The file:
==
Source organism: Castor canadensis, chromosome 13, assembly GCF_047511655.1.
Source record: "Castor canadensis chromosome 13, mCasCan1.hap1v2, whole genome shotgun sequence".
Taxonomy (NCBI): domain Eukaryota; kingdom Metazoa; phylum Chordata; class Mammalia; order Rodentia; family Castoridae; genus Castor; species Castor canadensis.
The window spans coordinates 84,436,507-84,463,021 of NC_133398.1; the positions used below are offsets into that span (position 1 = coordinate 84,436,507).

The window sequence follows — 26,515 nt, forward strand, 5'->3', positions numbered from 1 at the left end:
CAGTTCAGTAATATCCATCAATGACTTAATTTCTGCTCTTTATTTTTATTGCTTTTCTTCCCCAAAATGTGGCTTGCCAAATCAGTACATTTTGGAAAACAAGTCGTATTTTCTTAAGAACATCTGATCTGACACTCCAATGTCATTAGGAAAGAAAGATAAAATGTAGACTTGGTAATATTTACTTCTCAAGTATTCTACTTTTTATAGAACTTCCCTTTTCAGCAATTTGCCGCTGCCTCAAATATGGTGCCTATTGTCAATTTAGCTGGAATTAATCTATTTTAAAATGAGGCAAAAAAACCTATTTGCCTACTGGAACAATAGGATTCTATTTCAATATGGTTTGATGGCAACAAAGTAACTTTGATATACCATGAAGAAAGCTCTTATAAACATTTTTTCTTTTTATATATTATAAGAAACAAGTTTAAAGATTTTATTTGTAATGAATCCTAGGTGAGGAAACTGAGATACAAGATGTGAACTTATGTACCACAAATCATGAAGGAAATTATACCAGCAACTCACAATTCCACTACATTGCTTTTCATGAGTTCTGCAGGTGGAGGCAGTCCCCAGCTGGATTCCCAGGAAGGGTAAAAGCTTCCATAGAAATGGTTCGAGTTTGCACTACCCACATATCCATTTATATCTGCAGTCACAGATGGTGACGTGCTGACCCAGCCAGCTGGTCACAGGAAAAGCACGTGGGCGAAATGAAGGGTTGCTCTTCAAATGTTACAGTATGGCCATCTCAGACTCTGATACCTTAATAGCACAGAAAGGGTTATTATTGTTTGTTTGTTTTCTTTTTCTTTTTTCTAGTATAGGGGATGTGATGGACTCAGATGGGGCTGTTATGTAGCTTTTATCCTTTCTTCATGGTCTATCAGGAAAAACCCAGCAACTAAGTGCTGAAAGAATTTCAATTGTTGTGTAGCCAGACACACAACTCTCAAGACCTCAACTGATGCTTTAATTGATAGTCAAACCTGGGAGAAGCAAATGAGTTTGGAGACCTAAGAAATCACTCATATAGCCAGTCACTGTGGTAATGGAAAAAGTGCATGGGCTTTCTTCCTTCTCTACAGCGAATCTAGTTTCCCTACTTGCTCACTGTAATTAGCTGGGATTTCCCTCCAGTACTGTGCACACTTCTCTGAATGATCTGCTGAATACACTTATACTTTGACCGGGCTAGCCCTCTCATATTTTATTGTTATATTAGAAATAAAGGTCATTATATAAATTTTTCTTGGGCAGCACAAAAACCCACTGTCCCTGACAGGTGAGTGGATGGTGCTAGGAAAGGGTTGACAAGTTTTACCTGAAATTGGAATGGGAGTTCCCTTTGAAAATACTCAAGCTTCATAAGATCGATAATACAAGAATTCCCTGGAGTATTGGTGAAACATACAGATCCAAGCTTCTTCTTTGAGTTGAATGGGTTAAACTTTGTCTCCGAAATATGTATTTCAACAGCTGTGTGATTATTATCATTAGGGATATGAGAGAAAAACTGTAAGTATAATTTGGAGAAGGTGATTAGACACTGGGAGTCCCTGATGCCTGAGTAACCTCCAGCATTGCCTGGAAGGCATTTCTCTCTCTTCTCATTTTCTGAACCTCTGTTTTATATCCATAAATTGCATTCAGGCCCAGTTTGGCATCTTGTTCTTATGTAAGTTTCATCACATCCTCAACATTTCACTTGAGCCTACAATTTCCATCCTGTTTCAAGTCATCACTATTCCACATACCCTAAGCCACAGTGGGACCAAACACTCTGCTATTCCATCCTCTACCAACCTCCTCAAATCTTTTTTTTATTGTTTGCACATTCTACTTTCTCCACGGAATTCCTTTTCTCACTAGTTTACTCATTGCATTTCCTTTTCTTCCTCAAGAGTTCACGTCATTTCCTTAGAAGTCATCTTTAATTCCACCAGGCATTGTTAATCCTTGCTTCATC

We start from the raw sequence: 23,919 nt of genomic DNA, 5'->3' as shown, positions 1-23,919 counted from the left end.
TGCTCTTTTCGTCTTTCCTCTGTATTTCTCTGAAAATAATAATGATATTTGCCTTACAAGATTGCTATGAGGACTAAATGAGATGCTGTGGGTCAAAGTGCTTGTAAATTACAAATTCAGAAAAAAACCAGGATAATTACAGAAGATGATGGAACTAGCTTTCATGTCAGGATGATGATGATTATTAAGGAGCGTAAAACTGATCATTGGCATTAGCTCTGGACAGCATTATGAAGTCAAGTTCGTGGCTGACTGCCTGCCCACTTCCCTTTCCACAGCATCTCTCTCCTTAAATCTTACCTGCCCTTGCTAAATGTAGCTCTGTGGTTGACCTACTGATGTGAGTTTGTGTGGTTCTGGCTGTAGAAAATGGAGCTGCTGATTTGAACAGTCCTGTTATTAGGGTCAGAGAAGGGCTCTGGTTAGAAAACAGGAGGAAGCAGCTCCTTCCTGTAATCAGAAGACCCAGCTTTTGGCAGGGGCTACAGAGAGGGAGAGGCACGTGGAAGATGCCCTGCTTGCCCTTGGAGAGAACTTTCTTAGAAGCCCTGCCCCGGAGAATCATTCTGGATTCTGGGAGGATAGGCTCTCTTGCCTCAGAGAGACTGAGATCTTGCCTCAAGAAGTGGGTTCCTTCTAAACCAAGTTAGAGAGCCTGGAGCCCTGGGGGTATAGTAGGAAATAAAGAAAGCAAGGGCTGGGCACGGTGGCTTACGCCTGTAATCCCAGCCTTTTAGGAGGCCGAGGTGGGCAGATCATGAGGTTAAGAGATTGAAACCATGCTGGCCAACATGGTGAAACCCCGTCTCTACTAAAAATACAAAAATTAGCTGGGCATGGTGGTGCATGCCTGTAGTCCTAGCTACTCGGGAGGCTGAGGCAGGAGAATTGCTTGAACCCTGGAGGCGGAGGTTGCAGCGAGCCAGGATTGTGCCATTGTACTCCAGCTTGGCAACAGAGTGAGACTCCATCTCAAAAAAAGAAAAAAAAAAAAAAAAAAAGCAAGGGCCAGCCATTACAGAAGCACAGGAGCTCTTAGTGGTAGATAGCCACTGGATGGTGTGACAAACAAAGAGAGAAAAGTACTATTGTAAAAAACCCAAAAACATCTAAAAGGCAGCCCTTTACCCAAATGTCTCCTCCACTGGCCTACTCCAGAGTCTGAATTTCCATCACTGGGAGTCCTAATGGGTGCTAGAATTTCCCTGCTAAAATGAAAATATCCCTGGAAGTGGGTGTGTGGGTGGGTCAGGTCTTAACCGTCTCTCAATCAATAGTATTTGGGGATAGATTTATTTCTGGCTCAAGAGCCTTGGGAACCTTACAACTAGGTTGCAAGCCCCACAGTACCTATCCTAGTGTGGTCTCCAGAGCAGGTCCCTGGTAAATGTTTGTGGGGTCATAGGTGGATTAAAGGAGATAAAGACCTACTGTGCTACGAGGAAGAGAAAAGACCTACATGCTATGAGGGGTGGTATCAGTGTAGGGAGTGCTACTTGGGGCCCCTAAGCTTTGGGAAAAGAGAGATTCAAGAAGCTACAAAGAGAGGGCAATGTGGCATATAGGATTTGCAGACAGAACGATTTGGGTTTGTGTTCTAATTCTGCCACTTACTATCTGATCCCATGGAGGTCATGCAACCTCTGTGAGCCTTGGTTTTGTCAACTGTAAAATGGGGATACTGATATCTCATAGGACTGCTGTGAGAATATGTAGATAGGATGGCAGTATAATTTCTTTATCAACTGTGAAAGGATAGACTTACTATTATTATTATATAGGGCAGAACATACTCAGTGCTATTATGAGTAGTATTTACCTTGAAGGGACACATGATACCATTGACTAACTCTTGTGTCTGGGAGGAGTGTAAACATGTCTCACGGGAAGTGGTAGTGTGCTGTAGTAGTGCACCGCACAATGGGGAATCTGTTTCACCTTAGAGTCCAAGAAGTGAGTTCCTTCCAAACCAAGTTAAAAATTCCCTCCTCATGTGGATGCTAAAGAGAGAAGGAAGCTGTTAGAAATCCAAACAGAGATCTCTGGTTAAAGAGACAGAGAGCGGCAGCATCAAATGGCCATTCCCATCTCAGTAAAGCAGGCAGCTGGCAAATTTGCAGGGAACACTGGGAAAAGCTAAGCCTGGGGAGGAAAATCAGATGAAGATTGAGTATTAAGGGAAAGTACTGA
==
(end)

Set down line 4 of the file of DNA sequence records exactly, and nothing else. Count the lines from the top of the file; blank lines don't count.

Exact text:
The window spans coordinates 84,436,507-84,463,021 of NC_133398.1; the positions used below are offsets into that span (position 1 = coordinate 84,436,507).